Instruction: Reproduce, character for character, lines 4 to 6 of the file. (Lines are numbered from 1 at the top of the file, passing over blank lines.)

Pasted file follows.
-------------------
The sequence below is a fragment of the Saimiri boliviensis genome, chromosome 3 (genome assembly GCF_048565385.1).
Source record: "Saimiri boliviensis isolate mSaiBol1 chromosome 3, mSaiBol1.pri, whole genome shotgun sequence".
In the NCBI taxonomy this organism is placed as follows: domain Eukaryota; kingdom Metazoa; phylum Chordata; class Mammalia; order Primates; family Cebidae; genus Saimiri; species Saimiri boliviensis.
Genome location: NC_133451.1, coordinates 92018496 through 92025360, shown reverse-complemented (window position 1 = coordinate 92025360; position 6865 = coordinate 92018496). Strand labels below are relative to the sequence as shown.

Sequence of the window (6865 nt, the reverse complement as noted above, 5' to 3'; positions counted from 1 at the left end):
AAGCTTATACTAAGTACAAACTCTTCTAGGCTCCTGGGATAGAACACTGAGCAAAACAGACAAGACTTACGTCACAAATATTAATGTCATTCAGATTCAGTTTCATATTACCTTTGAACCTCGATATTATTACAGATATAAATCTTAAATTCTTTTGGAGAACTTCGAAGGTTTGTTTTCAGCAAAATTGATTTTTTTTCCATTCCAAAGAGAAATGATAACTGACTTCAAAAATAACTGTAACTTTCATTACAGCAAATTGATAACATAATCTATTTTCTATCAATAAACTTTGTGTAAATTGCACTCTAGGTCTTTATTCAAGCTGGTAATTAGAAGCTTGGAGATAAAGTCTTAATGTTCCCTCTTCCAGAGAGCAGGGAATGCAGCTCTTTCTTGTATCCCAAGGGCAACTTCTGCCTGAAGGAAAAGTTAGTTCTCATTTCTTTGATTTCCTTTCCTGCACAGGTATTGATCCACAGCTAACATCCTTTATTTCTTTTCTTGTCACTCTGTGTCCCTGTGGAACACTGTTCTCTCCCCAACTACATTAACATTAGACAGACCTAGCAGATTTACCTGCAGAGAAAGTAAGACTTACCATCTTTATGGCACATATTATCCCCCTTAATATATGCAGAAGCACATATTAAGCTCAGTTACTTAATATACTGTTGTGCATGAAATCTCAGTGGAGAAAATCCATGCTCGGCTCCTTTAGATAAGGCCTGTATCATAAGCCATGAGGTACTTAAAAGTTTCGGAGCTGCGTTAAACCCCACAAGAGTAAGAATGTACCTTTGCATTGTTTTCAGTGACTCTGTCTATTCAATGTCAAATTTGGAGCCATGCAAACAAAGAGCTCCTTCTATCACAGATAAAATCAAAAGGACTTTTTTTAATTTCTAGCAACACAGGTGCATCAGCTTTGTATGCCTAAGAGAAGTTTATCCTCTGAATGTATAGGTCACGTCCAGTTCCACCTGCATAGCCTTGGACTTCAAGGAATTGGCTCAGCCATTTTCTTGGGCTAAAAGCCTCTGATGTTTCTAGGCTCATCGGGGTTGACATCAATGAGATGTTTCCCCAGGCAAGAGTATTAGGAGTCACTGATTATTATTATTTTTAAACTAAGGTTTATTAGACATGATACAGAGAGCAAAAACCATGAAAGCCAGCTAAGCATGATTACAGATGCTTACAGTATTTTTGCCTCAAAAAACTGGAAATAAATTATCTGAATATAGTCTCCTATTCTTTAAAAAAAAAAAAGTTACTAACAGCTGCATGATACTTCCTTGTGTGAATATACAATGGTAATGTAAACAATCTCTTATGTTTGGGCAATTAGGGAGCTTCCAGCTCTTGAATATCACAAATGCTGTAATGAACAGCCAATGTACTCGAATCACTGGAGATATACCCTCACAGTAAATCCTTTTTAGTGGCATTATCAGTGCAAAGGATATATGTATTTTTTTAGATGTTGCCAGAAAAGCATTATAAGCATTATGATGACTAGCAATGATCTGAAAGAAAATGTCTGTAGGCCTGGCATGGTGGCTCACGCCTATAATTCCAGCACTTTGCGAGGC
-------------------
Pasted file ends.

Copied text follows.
Genome location: NC_133451.1, coordinates 92018496 through 92025360, shown reverse-complemented (window position 1 = coordinate 92025360; position 6865 = coordinate 92018496). Strand labels below are relative to the sequence as shown.

Sequence of the window (6865 nt, the reverse complement as noted above, 5' to 3'; positions counted from 1 at the left end):
AAGCTTATACTAAGTACAAACTCTTCTAGGCTCCTGGGATAGAACACTGAGCAAAACAGACAAGACTTACGTCACAAATATTAATGTCATTCAGATTCAGTTTCATATTACCTTTGAACCTCGATATTATTACAGATATAAATCTTAAATTCTTTTGGAGAACTTCGAAGGTTTGTTTTCAGCAAAATTGATTTTTTTTCCATTCCAAAGAGAAATGATAACTGACTTCAAAAATAACTGTAACTTTCATTACAGCAAATTGATAACATAATCTATTTTCTATCAATAAACTTTGTGTAAATTGCACTCTAGGTCTTTATTCAAGCTGGTAATTAGAAGCTTGGAGATAAAGTCTTAATGTTCCCTCTTCCAGAGAGCAGGGAATGCAGCTCTTTCTTGTATCCCAAGGGCAACTTCTGCCTGAAGGAAAAGTTAGTTCTCATTTCTTTGATTTCCTTTCCTGCACAGGTATTGATCCACAGCTAACATCCTTTATTTCTTTTCTTGTCACTCTGTGTCCCTGTGGAACACTGTTCTCTCCCCAACTACATTAACATTAGACAGACCTAGCAGATTTACCTGCAGAGAAAGTAAGACTTACCATCTTTATGGCACATATTATCCCCCTTAATATATGCAGAAGCACATATTAAGCTCAGTTACTTAATATACTGTTGTGCATGAAATCTCAGTGGAGAAAATCCATGCTCGGCTCCTTTAGATAAGGCCTGTATCATAAGCCATGAGGTACTTAAAAGTTTCGGAGCTGCGTTAAACCCCACAAGAGTAAGAATGTACCTTTGCATTGTTTTCAGTGACTCTGTCTATTCAATGTCAAATTTGGAGCCATGCAAACAAAGAGCTCCTTCTATCACAGATAAAATCAAAAGGACTTTTTTTAATTTCTAGCAACACAGGTGCATCAGCTTTGTATGCCTAAGAGAAGTTTATCCTCTGAATGTATAGGTCACGTCCAGTTCCACCTGCATAGCCTTGGACTTCAAGGAATTGGCTCAGCCATTTTCTTGGGCTAAAAGCCTCTGATGTTTCTAGGCTCATCGGGGTTGACATCAATGAGATGTTTCCCCAGGCAAGAGTATTAGGAGTCACTGATTATTATTATTTTTAAACTAAGGTTTATTAGACATGATACAGAGAGCAAAAACCATGAAAGCCAGCTAAGCATGATTACAGATGCTTACAGTATTTTTGCCTCAAAAAACTGGAAATAAATTATCTGAATATAGTCTCCTATTCTTTAAAAAAAAAAAAGTTACTAACAGCTGCATGATACTTCCTTGTGTGAATATACAATGGTAATGTAAACAATCTCTTATGTTTGGGCAATTAGGGAGCTTCCAGCTCTTGAATATCACAAATGCTGTAATGAACAGCCAATGTACTCGAATCACTGGAGATATACCCTCACAGTAAATCCTTTTTAGTGGCATTATCAGTGCAAAGGATATATGTATTTTTTTAGATGTTGCCAGAAAAGCATTATAAGCATTATGATGACTAGCAATGATCTGAAAGAAAATGTCTGTAGGCCTGGCATGGTGGCTCACGCCTATAATTCCAGCACTTTGCGAGGC